20 Feb 2018

There's a lot to like about Universal Audio's Arrow audio interface

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There's a lot to like about Universal Audio's Arrow audio interface Universal Audio

 Erik Vlietinck takes a look at Universal Audio's Arrow. The worlds first Thunderbolt 3 desktop recording interface for MacOS and Windows.

Arrow, the newest audio interface by Universal Audio offers ultra-low latency input monitoring and has a Digital Signal Processor (DSP) on board. The Arrow accepts one Unison and up to five common plug-ins from Universal Audio’s plug-in library. The device can be had for around €499.

The Arrow is the world’s first Thunderbolt 3-powered desktop recording audio interface for Mac and Windows that delivers class-leading audio conversion (the built-in DAC, for example, is rumoured to be the same high-end 32-bit Sabre model as used in Apogee’s products), two Unison mic preamps, a Hi-Z instrument input and a considerable starters’ suite of onboard UAD plug-ins.

The Arrow has a smart design, a 2x4 interface, which comes with features derived from the company’s flagship Apollo interface range – it should sonically outperform anything in its class. It has a built-in UAD-2 SOLO Core DSP processor.

Top notch preamps

I first tried Arrow without any of the features that make it truly unique. Used “as is”, the Arrow is a fine audio interface. Its preamps are top-notch, with great clarity and no audible colouration whatsoever.

But it is when you monitor the input that the Arrow’s pedigree becomes apparent. You’re advised to turn software monitoring off, which I did. This allows the Arrow and its Console app to take over input monitoring completely and it works brilliantly. The latency is less than 2ms.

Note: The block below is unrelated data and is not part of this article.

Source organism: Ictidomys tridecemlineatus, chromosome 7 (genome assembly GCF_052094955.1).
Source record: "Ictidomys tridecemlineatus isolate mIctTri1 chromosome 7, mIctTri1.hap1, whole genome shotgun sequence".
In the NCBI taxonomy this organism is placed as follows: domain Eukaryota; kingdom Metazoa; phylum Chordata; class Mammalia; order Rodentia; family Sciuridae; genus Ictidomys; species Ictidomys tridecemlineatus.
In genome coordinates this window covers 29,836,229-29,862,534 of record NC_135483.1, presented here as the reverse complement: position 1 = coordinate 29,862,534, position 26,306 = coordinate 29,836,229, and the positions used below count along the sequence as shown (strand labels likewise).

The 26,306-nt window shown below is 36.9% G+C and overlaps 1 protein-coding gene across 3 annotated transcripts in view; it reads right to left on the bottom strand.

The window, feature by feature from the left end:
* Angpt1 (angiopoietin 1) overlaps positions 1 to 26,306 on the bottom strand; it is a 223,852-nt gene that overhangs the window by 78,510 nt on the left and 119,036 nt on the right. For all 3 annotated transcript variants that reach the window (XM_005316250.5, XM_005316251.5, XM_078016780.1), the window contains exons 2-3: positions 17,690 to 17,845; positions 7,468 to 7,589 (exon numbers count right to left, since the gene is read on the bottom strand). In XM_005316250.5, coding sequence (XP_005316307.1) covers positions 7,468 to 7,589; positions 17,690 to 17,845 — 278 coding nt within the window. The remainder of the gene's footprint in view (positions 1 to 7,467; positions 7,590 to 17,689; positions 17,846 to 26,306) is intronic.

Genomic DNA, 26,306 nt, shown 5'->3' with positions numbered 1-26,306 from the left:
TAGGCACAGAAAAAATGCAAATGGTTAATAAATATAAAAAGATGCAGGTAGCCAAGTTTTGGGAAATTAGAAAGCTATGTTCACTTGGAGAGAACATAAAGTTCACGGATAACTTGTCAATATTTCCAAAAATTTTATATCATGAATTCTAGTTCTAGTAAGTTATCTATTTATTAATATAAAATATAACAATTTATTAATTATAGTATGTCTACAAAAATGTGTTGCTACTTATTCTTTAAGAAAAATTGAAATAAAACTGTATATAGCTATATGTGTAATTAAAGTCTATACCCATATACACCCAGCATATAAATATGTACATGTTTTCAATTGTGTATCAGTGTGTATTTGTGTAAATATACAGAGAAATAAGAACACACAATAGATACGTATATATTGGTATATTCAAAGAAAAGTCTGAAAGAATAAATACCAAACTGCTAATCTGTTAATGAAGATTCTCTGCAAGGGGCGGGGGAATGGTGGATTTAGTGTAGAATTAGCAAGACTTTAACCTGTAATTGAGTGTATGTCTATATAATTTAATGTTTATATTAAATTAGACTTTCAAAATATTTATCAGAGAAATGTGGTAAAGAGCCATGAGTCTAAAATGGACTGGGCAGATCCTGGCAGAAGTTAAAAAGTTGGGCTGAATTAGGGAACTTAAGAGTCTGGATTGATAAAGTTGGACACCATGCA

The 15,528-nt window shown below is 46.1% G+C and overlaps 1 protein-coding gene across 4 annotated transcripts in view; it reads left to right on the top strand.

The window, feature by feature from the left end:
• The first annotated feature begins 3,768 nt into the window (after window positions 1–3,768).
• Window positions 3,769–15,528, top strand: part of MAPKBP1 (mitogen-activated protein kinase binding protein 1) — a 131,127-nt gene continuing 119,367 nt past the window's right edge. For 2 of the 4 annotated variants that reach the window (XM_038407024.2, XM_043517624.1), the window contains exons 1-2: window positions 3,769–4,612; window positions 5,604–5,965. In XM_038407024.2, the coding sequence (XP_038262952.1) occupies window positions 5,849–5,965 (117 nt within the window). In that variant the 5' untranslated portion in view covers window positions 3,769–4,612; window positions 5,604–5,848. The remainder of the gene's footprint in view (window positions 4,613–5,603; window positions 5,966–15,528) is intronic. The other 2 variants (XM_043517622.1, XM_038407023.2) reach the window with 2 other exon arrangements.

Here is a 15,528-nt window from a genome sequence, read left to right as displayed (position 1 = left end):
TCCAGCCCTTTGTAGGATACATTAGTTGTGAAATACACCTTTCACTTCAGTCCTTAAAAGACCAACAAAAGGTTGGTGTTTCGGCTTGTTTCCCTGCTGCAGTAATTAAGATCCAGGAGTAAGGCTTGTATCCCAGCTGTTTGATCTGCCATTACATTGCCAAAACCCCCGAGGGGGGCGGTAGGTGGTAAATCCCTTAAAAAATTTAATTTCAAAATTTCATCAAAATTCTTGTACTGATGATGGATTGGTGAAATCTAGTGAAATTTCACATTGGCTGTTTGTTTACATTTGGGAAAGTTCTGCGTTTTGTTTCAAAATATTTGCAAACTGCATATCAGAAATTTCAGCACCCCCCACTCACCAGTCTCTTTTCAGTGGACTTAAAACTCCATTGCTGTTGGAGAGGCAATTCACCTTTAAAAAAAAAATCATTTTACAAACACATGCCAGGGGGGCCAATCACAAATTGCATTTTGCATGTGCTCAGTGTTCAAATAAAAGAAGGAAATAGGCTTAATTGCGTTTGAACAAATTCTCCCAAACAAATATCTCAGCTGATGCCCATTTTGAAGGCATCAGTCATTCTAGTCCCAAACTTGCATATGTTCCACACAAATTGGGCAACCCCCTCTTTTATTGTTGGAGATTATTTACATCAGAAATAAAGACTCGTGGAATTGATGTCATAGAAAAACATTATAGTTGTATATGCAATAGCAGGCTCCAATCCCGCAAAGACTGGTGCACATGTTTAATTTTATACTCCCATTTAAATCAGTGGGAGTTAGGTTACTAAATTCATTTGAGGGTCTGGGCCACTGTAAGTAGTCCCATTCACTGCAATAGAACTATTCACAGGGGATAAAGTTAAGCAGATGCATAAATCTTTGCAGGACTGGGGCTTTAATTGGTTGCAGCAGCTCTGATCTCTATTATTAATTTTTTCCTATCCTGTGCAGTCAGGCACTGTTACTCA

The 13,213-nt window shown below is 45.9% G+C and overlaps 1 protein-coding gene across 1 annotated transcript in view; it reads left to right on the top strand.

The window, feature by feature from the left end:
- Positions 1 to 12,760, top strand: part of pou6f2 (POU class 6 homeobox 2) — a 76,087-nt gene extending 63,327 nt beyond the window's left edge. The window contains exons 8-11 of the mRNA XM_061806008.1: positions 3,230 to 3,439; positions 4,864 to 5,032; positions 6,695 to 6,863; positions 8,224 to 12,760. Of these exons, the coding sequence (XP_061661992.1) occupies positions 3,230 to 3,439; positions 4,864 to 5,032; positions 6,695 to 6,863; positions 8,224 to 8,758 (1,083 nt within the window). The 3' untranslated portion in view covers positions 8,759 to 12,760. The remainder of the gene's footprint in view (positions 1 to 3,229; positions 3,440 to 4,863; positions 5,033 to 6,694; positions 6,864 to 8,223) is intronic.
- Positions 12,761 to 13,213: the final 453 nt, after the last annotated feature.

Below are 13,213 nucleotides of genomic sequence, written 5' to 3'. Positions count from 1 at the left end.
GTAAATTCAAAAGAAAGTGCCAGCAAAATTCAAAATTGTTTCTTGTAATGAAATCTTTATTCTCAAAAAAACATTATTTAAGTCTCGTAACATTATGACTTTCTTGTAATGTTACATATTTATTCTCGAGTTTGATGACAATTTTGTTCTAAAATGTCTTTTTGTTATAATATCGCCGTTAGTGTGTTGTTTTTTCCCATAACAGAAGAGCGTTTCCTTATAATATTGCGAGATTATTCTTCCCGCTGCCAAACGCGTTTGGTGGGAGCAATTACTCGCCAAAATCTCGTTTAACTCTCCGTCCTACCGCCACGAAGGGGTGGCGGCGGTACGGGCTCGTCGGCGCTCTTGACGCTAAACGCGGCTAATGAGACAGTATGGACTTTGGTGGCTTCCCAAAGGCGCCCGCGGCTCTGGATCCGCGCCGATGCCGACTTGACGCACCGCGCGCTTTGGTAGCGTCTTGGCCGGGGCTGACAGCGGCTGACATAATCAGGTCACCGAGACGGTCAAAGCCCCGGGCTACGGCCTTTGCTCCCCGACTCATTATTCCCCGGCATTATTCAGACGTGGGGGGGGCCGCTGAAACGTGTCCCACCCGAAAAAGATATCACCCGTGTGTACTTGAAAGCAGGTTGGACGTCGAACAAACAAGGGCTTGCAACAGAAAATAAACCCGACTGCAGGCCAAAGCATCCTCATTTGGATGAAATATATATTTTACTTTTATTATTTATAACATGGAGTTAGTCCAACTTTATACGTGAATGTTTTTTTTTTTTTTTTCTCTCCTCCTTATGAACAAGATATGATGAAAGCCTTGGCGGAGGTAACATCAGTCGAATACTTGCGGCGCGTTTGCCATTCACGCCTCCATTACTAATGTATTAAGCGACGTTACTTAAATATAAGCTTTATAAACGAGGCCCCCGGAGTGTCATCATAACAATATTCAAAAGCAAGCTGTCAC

In Logic Pro X, I got no less than 10 input channels to choose from. Those actually also include software outputs, because you can route Logic’s output to a Console input and then out again – e.g. with plug-ins loaded – via another channel to Logic. There’s one thing to note: the software-based channels only work with a sample rate of less than 176kHz.


The most famous feature of UAD devices is plug-in processing. UAD plug-ins aren’t processed by your computer’s CPU, but by the audio interface itself. With the Arrow, the Console app lets you play with up to five slots in all, but you need to choose carefully, as some Unison plug-ins consume more DSP power than others.

Unison-enabled UAD preamp, guitar amp and pedal plug-ins reconfigure the physical input impedance, gain staging response and other parameters of Arrow’s mic preamp hardware to match the design characteristics of the emulated preamp or pedal. With Unison plug-ins you get access to gain staging.

Gain staging involves setting the gain for each amplification stage in a sound system to achieve a target system volume that gets you the best signal-to-noise ratio. On the UA 610-B Unison preamp plug-in, three stages are yours to control using the Arrow.


Now, all of this comes with coloured visual feedback on the unit, with the ability to monitor the results without any latency and the ability to only hear it on the monitors or headphones or route it to your DAW or NLE.

Another exceptional feature of the tightly integrated Arrow/Console system is the separate headphone cue mix bus, which can be used with per-input sends to ensure performers hear more of themselves. It’s something that you associate with a full-blown music recording studio, not with a “simple” audio interface.

So, yes, I admit it, I’m enchanted by the Arrow. It’s a superb piece of gear for making music and recording audio of any kind and it doesn’t matter whether it’s a music CD or a soundtrack you’re recording.

The Arrow retails for €499.

Erik Vlietinck

Based in Holland and Belgium, Erik Vlietinck is the publisher of the IT Enquirer, a pan-European online publication covering multimedia content production.

He also regularly creates online textual and video content for websites of companies across Europe and writes for Photoshop User and occasionally contributes to Post Magazine. Erik has been a freelance writer for over a dozen IT-magazines in Great-Britain, Holland and Belgium.

He has written product reports on editorial systems, superwide format UV-curing inkjets, Postscript RIPs and DAM systems. From 1998 to 2004 Erik wrote the Administrator Guides for DMPartners’ linguistic search engine for publishers and WoodWing Software’s Enterprise 7 cross-media publishing system.

Up to 1990, Erik served as a solicitor at the Antwerp Bar Association and a lecturer at Vlekho, a university located in Brussels, where he bored post-graduate students with IT contracts law.

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